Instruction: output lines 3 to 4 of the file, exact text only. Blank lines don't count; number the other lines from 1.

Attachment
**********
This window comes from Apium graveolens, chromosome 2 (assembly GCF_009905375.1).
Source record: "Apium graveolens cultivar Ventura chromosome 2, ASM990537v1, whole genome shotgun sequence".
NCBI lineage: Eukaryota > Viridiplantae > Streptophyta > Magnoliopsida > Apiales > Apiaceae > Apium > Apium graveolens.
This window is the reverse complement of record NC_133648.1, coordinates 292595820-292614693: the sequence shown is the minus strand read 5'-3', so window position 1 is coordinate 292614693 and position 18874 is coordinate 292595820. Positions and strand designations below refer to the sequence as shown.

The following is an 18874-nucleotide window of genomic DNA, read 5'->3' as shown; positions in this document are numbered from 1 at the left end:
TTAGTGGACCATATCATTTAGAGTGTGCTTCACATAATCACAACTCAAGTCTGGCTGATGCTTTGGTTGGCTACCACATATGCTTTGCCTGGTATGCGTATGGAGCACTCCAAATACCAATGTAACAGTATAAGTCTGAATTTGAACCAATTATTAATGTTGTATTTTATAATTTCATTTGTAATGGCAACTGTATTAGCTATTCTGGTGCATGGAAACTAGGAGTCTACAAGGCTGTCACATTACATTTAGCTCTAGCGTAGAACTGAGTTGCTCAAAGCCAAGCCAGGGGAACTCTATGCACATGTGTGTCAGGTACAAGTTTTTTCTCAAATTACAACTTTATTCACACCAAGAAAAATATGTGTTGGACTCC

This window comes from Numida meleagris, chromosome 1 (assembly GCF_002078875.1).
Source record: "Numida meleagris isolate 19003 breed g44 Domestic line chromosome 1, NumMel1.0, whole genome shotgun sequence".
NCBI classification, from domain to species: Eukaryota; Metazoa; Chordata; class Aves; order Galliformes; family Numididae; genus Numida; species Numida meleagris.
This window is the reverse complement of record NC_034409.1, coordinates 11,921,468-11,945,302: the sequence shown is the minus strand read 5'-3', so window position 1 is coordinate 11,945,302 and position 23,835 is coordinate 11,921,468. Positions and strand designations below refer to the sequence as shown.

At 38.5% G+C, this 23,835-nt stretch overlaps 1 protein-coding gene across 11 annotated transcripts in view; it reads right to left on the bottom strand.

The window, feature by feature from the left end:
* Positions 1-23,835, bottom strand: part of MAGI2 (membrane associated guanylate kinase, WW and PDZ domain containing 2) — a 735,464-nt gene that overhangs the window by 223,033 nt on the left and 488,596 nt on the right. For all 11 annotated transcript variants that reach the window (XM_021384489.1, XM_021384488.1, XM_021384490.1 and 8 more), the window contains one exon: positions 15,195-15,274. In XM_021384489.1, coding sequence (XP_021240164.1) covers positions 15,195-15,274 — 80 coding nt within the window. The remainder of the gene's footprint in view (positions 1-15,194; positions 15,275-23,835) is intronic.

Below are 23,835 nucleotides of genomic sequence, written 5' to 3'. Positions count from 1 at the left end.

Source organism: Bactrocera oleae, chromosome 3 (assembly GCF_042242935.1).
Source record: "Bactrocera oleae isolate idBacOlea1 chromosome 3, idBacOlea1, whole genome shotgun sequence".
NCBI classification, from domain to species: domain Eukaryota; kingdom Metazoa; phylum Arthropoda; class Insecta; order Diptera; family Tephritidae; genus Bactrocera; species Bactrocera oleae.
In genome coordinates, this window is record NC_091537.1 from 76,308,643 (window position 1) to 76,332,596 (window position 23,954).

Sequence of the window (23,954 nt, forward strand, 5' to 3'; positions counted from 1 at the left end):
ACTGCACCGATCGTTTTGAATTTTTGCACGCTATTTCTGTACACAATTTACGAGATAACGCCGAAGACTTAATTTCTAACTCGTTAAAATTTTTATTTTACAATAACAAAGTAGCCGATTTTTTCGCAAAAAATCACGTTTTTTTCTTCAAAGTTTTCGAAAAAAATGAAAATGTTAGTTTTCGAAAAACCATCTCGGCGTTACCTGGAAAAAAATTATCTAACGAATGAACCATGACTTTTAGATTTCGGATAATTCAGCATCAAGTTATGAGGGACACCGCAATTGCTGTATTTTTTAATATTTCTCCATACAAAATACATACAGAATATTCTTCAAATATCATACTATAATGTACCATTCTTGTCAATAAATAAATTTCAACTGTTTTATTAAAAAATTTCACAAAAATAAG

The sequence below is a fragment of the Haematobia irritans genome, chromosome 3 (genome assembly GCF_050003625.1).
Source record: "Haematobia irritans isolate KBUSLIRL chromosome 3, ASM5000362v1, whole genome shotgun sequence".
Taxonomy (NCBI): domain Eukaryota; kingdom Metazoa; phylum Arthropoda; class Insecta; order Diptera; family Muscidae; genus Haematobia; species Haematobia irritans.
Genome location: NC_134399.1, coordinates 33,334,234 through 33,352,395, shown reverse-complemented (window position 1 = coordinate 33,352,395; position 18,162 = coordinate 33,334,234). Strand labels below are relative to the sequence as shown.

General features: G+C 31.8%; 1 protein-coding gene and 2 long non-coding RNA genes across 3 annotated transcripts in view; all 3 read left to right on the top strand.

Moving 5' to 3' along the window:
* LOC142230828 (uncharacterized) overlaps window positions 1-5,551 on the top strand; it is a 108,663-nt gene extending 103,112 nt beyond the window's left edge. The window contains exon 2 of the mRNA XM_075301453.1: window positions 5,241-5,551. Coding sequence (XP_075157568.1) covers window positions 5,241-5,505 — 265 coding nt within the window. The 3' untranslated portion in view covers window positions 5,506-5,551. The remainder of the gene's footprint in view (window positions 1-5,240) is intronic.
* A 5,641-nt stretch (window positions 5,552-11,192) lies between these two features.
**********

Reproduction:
NCBI lineage: Eukaryota > Viridiplantae > Streptophyta > Magnoliopsida > Apiales > Apiaceae > Apium > Apium graveolens.
This window is the reverse complement of record NC_133648.1, coordinates 292595820-292614693: the sequence shown is the minus strand read 5'-3', so window position 1 is coordinate 292614693 and position 18874 is coordinate 292595820. Positions and strand designations below refer to the sequence as shown.